New leadership of Country Curtains aims to expand on Fitzpatricks' vision
Photo Gallery | Country Curtains
LEE — Photos of the late Jack and Jane Fitzpatrick still adorn the walls of Country Curtains' cavernous distribution center on Pleasant Street.
The table where the Fitzpatricks sat when they established Country Curtains from scratch at their home in Whitman 60 years ago is located in the back of new CEO Celia Clancy's office. The company moved to Stockbridge in 1958, the year after the Fitzpatricks came to the Berkshires.
There's also "Voices of Jane," a committee of women employees who meet bimonthly to discuss how to keep Jane Fitzpatrick's influence on the company alive.
"We don't want to lose the culture and heritage that made this company great," said Shane Wirta, Country Curtains' chief marketing and analytics officer.
Yes, the past is present at Country Curtains. But the company isn't stuck in it.
Under Clancy, a retail industry veteran who became CEO in March, Country Curtains is moving forward in a manner that respects what the Fitzpatricks built, while adapting to the changes that are occurring in the retail industry as a whole.
"I am leading by respecting that legacy," Clancy said during a recent interview. "But I am also leading the business to success by it being a contemporary, multi-channel retailer.
"We're not a catalog company, or a retail company," Clancy said. "We do business online, in stores, and through our catalog. I think that's different."
Country Curtains was the first mail order curtain company established in the United States. "People were just going from catalog-to-catalog [previously]," Clancy said. But now they have several other options.
The new choices include a new brand, Prospect & Vine, a home decor catalog that Country Curtains launched in August to appeal to younger customers: — "I'd say (age) 35," Clancy said.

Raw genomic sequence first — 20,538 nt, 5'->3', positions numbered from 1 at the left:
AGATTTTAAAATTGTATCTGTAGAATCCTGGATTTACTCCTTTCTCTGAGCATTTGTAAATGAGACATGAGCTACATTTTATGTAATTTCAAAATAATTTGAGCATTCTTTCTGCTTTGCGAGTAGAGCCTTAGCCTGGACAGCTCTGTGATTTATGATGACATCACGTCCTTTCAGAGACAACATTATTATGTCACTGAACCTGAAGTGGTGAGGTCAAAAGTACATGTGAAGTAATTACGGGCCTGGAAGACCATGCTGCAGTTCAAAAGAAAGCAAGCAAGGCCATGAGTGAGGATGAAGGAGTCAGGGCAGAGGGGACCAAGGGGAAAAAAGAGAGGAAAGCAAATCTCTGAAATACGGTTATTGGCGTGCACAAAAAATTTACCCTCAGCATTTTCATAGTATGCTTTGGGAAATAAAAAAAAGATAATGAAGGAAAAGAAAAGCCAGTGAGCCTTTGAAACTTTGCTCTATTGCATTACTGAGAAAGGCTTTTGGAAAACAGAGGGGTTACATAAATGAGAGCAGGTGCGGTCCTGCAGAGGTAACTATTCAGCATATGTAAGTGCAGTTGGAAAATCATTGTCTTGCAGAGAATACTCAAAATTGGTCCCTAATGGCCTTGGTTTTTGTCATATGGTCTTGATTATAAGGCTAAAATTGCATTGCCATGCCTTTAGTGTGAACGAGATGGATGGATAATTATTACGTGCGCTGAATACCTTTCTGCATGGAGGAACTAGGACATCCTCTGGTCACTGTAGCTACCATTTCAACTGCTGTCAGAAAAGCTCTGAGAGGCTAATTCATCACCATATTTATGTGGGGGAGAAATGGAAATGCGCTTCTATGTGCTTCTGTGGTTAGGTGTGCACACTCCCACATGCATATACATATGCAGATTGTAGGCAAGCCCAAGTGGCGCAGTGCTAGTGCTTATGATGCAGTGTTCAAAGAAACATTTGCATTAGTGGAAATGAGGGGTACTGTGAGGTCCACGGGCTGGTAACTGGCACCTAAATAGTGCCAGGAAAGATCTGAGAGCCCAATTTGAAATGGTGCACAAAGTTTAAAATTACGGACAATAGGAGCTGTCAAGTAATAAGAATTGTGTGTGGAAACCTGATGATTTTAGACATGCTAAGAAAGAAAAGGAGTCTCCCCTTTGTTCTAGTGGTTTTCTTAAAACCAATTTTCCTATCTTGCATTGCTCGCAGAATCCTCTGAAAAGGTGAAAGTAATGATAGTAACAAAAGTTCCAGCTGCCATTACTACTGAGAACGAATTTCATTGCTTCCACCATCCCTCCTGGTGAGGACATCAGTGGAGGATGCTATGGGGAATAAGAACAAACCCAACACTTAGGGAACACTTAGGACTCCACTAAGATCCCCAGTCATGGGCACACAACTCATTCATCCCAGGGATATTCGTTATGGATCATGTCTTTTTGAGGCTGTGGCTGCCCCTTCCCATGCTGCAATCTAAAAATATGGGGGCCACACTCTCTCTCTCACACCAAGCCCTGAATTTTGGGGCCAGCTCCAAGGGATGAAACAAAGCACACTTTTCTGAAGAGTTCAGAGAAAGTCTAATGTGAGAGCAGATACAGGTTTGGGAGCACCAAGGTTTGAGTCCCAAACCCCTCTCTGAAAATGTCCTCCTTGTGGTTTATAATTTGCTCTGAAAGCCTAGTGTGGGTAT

The company also recently opened a design center in Shrewsbury, N.J., where products are displayed but not sold. Customers can use what's on display to conceptualize their ideas before they purchase anything.
"Experiential retail," is how Clancy refers to the new concept. "It's not only helping to put the customer in charge, but it also updates our brand."
Clancy, and the other members of Country Curtains new leadership team, Bob Kliewe, chief operating officer and chief financial officer, and Controller Steve Donnelly, have the experience to lead the company in these new directions.
Clancy is a former CEO of both Joyce Leslie Co. and Ashley Stewart, who also held high-ranking executive positions at Wal-Mart and AJ Wright, a division of TJX Cos. of Framingham, the parent company of Marshalls, TJ Maxx and Home Goods. Clancy, who launched her own consulting business in 2014, was consulting for a big-box retailer when she was recruited to join Country Curtains' accomplished board of directors — it contains three former CEOs — last year.
She decided to take the post after former CEO Phil McAvoy resigned abruptly last fall due to a family medical emergency. Kliewe had previously served as a CFO for three other companies, while Donnelly came from Wave Systems in Lee, which developed several cutting-edge internet security products before the company ran into financial trouble and filed for Chapter 7 bankruptcy protection in February.
Country Curtains has had CEOs with prior high-level retail executive experience. McAvoy, who took over in 2010, had spent 19 years in retail management at TJX, including a stint as senior vice president of marketing. Another former CEO, William H. Booth, previously had served as the CEO of The Sharper Image, and had held a high-ranking position with LL Bean.
But Clancy's background certainly fit what Country Curtains was looking for right now.
"Celia's energetic and collaborative vision and leadership style is right for us," said board Chairwoman Nancy Fitzpatrick, Jack and Jane Fitzpatrick's daughter, when the appointment was announced. "She is a force that we are so pleased to be reckoning with."
"First of all, we needed somebody right away and there she was," Fitzpatrick said in a recent interview. "She had the experience that we need, she knew the players, she knew our strengths and weaknesses, and she also had the kind of energy that we're used to having.
"Quite frankly, she reminds me of my mother and we need that constant enthusiasm right now because it's a very difficult business climate."
Clancy acknowledges the comparisons to Jane Fitzpatrick, who died in 2013, two years after her husband.
"A few people have said my walk is a little like Jane's," Clancy said. "You know, strong, determined, energetic, maybe a little impatient.
"But what I really like is that the brand has this heritage that has supported culture and the arts in the Berkshires," she said. "I think that's very meaningful."